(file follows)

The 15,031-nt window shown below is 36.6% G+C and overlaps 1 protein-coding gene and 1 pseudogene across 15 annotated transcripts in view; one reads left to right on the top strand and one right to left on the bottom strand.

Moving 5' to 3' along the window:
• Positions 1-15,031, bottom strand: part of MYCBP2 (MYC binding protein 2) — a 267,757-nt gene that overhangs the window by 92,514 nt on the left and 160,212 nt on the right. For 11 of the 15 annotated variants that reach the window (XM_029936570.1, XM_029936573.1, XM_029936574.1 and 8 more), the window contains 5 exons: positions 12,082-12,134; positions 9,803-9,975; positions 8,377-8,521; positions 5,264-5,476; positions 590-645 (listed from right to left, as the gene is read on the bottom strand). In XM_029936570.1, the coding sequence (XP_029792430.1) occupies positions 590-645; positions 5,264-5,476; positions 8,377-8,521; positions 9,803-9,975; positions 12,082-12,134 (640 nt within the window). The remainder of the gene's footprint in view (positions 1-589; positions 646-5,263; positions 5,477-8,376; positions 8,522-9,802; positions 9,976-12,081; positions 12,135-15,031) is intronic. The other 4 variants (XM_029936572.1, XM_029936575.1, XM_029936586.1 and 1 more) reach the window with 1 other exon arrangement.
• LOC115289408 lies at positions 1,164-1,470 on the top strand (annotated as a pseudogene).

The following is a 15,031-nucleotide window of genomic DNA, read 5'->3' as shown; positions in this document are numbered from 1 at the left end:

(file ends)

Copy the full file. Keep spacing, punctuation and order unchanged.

The 15,031-nt window shown below is 36.6% G+C and overlaps 1 protein-coding gene and 1 pseudogene across 15 annotated transcripts in view; one reads left to right on the top strand and one right to left on the bottom strand.

Moving 5' to 3' along the window:
• Positions 1-15,031, bottom strand: part of MYCBP2 (MYC binding protein 2) — a 267,757-nt gene that overhangs the window by 92,514 nt on the left and 160,212 nt on the right. For 11 of the 15 annotated variants that reach the window (XM_029936570.1, XM_029936573.1, XM_029936574.1 and 8 more), the window contains 5 exons: positions 12,082-12,134; positions 9,803-9,975; positions 8,377-8,521; positions 5,264-5,476; positions 590-645 (listed from right to left, as the gene is read on the bottom strand). In XM_029936570.1, the coding sequence (XP_029792430.1) occupies positions 590-645; positions 5,264-5,476; positions 8,377-8,521; positions 9,803-9,975; positions 12,082-12,134 (640 nt within the window). The remainder of the gene's footprint in view (positions 1-589; positions 646-5,263; positions 5,477-8,376; positions 8,522-9,802; positions 9,976-12,081; positions 12,135-15,031) is intronic. The other 4 variants (XM_029936572.1, XM_029936575.1, XM_029936586.1 and 1 more) reach the window with 1 other exon arrangement.
• LOC115289408 lies at positions 1,164-1,470 on the top strand (annotated as a pseudogene).

The following is a 15,031-nucleotide window of genomic DNA, read 5'->3' as shown; positions in this document are numbered from 1 at the left end: